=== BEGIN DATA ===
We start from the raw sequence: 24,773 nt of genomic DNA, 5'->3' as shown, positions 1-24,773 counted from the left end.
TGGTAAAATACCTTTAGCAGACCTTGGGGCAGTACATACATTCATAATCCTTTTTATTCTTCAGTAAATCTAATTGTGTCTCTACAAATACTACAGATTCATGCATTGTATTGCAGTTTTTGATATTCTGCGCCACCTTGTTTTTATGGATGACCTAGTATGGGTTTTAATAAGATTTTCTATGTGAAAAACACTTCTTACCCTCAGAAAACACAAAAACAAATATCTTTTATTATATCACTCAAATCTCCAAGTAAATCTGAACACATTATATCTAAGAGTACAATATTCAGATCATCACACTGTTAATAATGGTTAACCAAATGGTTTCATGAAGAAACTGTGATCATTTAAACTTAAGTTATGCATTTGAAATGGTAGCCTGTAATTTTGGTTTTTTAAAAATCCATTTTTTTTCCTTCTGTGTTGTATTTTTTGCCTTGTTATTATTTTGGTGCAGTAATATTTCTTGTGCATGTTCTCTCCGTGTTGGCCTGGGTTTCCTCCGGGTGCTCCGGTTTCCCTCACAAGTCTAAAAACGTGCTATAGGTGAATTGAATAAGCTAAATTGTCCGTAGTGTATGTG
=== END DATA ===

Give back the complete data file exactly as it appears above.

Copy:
We start from the raw sequence: 24,773 nt of genomic DNA, 5'->3' as shown, positions 1-24,773 counted from the left end.
TGGTAAAATACCTTTAGCAGACCTTGGGGCAGTACATACATTCATAATCCTTTTTATTCTTCAGTAAATCTAATTGTGTCTCTACAAATACTACAGATTCATGCATTGTATTGCAGTTTTTGATATTCTGCGCCACCTTGTTTTTATGGATGACCTAGTATGGGTTTTAATAAGATTTTCTATGTGAAAAACACTTCTTACCCTCAGAAAACACAAAAACAAATATCTTTTATTATATCACTCAAATCTCCAAGTAAATCTGAACACATTATATCTAAGAGTACAATATTCAGATCATCACACTGTTAATAATGGTTAACCAAATGGTTTCATGAAGAAACTGTGATCATTTAAACTTAAGTTATGCATTTGAAATGGTAGCCTGTAATTTTGGTTTTTTAAAAATCCATTTTTTTTCCTTCTGTGTTGTATTTTTTGCCTTGTTATTATTTTGGTGCAGTAATATTTCTTGTGCATGTTCTCTCCGTGTTGGCCTGGGTTTCCTCCGGGTGCTCCGGTTTCCCTCACAAGTCTAAAAACGTGCTATAGGTGAATTGAATAAGCTAAATTGTCCGTAGTGTATGTG